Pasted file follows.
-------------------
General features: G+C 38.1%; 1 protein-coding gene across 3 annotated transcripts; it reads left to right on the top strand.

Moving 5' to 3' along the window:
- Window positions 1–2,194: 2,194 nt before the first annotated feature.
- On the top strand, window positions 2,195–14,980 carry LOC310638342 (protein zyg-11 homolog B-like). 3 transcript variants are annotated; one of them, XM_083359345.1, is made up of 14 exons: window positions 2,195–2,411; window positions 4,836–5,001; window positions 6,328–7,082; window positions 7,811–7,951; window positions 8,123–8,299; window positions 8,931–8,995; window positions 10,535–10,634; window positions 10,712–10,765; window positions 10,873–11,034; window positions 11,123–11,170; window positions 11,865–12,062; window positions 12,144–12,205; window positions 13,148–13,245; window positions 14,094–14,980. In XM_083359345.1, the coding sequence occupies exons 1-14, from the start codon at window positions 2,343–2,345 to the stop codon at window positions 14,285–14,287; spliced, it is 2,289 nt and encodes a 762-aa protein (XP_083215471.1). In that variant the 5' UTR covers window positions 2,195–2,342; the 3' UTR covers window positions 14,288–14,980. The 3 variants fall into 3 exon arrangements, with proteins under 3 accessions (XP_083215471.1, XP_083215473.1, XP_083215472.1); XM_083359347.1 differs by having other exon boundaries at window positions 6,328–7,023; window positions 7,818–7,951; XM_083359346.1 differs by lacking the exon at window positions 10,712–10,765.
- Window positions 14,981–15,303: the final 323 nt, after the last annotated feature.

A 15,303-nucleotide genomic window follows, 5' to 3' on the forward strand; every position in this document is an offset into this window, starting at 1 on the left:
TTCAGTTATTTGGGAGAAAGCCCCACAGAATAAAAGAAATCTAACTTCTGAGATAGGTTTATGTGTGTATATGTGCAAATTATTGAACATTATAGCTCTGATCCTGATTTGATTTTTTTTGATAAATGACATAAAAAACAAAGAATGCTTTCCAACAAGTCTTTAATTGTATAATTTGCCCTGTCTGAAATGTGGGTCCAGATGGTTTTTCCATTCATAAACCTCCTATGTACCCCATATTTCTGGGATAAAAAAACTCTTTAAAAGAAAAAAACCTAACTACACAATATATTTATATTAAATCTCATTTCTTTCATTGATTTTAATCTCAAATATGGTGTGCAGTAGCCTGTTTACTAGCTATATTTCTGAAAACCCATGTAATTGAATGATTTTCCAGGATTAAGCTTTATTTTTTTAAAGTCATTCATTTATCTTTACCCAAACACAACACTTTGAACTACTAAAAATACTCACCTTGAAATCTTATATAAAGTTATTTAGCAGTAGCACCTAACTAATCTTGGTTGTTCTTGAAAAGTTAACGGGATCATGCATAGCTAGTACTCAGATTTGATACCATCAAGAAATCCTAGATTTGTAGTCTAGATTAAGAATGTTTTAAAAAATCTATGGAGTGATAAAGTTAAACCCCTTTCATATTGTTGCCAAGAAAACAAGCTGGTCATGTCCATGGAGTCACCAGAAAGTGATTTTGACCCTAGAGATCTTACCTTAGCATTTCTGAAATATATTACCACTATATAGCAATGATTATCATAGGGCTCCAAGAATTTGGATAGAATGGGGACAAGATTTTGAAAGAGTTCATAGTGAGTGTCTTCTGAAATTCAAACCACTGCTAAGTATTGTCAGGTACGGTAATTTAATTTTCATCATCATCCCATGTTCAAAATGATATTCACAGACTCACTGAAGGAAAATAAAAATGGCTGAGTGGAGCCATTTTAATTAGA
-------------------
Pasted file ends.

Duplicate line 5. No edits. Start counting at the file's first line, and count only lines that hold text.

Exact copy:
- Window positions 14,981–15,303: the final 323 nt, after the last annotated feature.